Heather works at a place with thousands of products, some of them very expensive. People take her products without paying for them- as many as they can carry- and then just walk out. All that Heather requests of her customers is that they keep their mouths shut.

Where does Heather work?

(Answer in comments.)

Wednesday, December 27, 2006

Numa Numa

This is possibly my very favorite youtube video. Apparently it's the second most watched video on there, and I'm wondering how many of you have seen it before. I love his pure unselfconsciousness, and how much fun he is obviously having! Makes me grin every time his hands go up in the air.

Here's a link to a Wikipedia article on it. Here's a copy of a press release about it, on the maker's own website.

Tuesday, December 26, 2006

On The Road Again...

I probably won't get to do a proper post today. We're heading down to the NJ/PA border to see Doug's brother and family for Christmas. I'll be back later tonight, and will do a "real" post tomorrow!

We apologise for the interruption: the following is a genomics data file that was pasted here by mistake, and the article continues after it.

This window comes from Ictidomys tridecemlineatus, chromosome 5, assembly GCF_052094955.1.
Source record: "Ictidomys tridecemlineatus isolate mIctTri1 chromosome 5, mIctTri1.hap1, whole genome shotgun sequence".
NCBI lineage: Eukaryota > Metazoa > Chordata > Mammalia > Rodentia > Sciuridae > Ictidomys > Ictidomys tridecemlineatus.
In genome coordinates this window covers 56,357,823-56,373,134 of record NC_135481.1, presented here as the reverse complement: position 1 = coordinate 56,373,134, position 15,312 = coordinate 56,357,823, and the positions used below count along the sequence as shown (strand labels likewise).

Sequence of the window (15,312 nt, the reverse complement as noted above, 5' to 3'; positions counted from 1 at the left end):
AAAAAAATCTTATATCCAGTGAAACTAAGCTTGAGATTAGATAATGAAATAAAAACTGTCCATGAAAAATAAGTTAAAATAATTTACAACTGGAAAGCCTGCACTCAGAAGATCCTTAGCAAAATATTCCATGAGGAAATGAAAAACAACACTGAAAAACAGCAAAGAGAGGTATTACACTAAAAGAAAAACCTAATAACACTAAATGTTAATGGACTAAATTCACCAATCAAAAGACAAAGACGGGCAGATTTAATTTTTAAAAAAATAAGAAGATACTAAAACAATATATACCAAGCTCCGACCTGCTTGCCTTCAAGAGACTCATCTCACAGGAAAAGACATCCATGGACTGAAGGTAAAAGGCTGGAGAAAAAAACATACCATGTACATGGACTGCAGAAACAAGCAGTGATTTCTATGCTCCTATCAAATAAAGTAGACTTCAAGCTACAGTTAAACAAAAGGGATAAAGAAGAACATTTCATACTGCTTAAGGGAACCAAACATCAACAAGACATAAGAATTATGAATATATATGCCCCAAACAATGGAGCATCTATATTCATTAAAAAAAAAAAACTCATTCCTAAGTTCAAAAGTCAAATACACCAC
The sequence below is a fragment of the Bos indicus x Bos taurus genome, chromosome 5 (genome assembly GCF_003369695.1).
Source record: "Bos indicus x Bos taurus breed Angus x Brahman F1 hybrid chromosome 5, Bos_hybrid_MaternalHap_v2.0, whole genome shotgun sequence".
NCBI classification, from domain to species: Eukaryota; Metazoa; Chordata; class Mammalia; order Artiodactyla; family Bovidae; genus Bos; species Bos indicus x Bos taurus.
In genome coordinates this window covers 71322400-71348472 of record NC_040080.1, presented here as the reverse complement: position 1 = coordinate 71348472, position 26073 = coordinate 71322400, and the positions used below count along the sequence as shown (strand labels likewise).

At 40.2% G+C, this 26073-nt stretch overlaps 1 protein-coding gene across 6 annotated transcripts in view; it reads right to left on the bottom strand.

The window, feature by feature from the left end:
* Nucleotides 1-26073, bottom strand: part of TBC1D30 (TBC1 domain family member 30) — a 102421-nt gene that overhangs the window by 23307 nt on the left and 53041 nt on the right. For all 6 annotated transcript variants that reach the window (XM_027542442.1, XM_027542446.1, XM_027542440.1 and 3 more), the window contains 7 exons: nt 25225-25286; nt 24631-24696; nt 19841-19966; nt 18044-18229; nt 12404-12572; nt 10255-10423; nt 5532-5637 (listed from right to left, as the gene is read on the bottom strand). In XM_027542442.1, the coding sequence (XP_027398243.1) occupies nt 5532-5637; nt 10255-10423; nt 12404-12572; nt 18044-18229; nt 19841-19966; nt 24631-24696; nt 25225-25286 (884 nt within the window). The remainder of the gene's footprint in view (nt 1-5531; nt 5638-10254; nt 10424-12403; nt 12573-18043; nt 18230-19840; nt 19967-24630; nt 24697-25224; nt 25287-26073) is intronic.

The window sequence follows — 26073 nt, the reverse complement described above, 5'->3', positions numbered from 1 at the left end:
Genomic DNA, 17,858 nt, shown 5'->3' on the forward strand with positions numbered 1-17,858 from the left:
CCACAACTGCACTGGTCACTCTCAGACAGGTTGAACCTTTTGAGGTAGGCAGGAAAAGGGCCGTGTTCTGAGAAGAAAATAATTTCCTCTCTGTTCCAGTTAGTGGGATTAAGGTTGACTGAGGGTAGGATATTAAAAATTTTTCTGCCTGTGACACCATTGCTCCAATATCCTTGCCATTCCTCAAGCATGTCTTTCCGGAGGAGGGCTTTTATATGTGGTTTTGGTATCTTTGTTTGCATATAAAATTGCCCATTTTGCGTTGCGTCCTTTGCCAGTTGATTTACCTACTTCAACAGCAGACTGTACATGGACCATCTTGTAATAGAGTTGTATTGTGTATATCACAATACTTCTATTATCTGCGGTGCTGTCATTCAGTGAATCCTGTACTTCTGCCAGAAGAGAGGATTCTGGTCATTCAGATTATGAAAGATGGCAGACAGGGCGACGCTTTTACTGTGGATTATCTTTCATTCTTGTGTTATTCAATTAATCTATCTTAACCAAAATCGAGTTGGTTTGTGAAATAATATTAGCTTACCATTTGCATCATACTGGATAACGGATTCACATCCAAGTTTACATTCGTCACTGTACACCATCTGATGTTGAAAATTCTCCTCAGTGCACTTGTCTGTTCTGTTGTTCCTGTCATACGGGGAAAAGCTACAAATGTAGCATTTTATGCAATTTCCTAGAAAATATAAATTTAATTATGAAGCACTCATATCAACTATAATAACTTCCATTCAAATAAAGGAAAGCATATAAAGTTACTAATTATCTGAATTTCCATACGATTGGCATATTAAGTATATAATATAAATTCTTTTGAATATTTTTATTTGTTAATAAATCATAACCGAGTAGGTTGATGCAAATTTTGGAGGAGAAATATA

Monday, December 25, 2006

Christmas Eve

It's almost 4am Christmas morning, and I have insomnia. So to pass the time while I wait to get tired enough to go back to bed, I'll post some pictures of yesterday.

Daniel and his new airplane.
Taking a ride in his new wagon with Grandma.
You can see his "I'm going to be a big brother" shirt here.Fell asleep just like Mommy does, in the middle of reading a book.

Saturday, December 23, 2006

Heather Needs......

Here's a fun game if you're bored. Go to Google, or your favorite search engine, and enter your name and the word "needs" as a phrase. I did "Heather needs" and got these:

"Heather needs men...now!"
"Heather needs two therapists."
"Heather needs to start wearing a brassiere."
....and related to that one....
"Heather needs new boobs."

Somewhat more boring...
"Heather needs a childhood."
"Heather needs Gatorade."

If you do this, post your results in the comments.

Friday, December 22, 2006

Baby Video

One of my all-time favorite baby videos!

Thursday, December 21, 2006

50 Greatest Cartoons

Thanks Fran for pointing this out to me! This is a list of the 50 Greatest Cartoons created by the animation industry in 1994. What's really cool is that the blog that posted the list found links to 44 of the 50 cartoons! I don't think they have my all time favorite one though....it's a Looney Tunes one where Daffy is Robin Hood, and Porky Pig is Friar Tuck. Yay, I found it on the Looney Tunes website!!! Here it is.

Wednesday, December 20, 2006

Hot Air Balloons

I can't think of anything original to post tonight, and I'm very tired from trying to speak all day. (You can't imagine how exhausting it is to try to talk without a voice until you have to do it for 6 hours!)